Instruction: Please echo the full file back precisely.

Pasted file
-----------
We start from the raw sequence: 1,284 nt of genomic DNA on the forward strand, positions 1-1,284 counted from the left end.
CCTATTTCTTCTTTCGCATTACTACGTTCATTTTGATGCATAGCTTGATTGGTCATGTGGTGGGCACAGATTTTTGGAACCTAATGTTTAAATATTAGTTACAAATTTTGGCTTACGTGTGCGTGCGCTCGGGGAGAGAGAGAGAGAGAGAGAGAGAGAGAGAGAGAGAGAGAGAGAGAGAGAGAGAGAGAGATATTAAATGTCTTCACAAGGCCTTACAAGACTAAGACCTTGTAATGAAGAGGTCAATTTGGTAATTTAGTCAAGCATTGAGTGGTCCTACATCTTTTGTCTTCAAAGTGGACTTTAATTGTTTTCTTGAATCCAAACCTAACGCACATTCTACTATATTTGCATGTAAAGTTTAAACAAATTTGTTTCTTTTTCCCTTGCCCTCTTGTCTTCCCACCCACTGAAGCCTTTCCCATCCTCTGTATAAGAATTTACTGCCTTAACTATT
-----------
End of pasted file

We start from the raw sequence: 1,284 nt of genomic DNA on the forward strand, positions 1-1,284 counted from the left end.
CCTATTTCTTCTTTCGCATTACTACGTTCATTTTGATGCATAGCTTGATTGGTCATGTGGTGGGCACAGATTTTTGGAACCTAATGTTTAAATATTAGTTACAAATTTTGGCTTACGTGTGCGTGCGCTCGGGGAGAGAGAGAGAGAGAGAGAGAGAGAGAGAGAGAGAGAGAGAGAGAGAGAGAGAGAGAGATATTAAATGTCTTCACAAGGCCTTACAAGACTAAGACCTTGTAATGAAGAGGTCAATTTGGTAATTTAGTCAAGCATTGAGTGGTCCTACATCTTTTGTCTTCAAAGTGGACTTTAATTGTTTTCTTGAATCCAAACCTAACGCACATTCTACTATATTTGCATGTAAAGTTTAAACAAATTTGTTTCTTTTTCCCTTGCCCTCTTGTCTTCCCACCCACTGAAGCCTTTCCCATCCTCTGTATAAGAATTTACTGCCTTAACTATT